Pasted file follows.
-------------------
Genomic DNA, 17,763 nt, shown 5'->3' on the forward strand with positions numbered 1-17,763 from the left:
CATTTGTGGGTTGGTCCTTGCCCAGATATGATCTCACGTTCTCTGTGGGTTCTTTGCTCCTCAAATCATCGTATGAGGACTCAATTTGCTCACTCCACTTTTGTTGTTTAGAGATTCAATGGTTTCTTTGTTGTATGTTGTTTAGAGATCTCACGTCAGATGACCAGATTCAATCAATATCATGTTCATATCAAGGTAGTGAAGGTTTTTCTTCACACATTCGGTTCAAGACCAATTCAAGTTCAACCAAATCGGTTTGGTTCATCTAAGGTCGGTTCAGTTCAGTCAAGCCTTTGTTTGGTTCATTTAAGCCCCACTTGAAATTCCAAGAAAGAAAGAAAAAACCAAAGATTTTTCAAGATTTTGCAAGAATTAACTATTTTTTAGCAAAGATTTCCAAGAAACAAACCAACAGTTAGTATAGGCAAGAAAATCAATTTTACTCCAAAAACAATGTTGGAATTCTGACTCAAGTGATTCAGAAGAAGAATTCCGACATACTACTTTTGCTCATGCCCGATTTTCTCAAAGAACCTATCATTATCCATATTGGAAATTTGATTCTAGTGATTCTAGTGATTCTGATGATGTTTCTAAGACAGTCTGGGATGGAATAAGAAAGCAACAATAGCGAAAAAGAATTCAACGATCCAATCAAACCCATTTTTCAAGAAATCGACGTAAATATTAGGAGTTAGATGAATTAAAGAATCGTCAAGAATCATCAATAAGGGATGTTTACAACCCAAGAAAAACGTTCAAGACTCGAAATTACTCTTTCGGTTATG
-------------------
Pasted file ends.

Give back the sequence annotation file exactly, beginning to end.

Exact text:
Genomic DNA, 17,763 nt, shown 5'->3' on the forward strand with positions numbered 1-17,763 from the left:
CATTTGTGGGTTGGTCCTTGCCCAGATATGATCTCACGTTCTCTGTGGGTTCTTTGCTCCTCAAATCATCGTATGAGGACTCAATTTGCTCACTCCACTTTTGTTGTTTAGAGATTCAATGGTTTCTTTGTTGTATGTTGTTTAGAGATCTCACGTCAGATGACCAGATTCAATCAATATCATGTTCATATCAAGGTAGTGAAGGTTTTTCTTCACACATTCGGTTCAAGACCAATTCAAGTTCAACCAAATCGGTTTGGTTCATCTAAGGTCGGTTCAGTTCAGTCAAGCCTTTGTTTGGTTCATTTAAGCCCCACTTGAAATTCCAAGAAAGAAAGAAAAAACCAAAGATTTTTCAAGATTTTGCAAGAATTAACTATTTTTTAGCAAAGATTTCCAAGAAACAAACCAACAGTTAGTATAGGCAAGAAAATCAATTTTACTCCAAAAACAATGTTGGAATTCTGACTCAAGTGATTCAGAAGAAGAATTCCGACATACTACTTTTGCTCATGCCCGATTTTCTCAAAGAACCTATCATTATCCATATTGGAAATTTGATTCTAGTGATTCTAGTGATTCTGATGATGTTTCTAAGACAGTCTGGGATGGAATAAGAAAGCAACAATAGCGAAAAAGAATTCAACGATCCAATCAAACCCATTTTTCAAGAAATCGACGTAAATATTAGGAGTTAGATGAATTAAAGAATCGTCAAGAATCATCAATAAGGGATGTTTACAACCCAAGAAAAACGTTCAAGACTCGAAATTACTCTTTCGGTTATG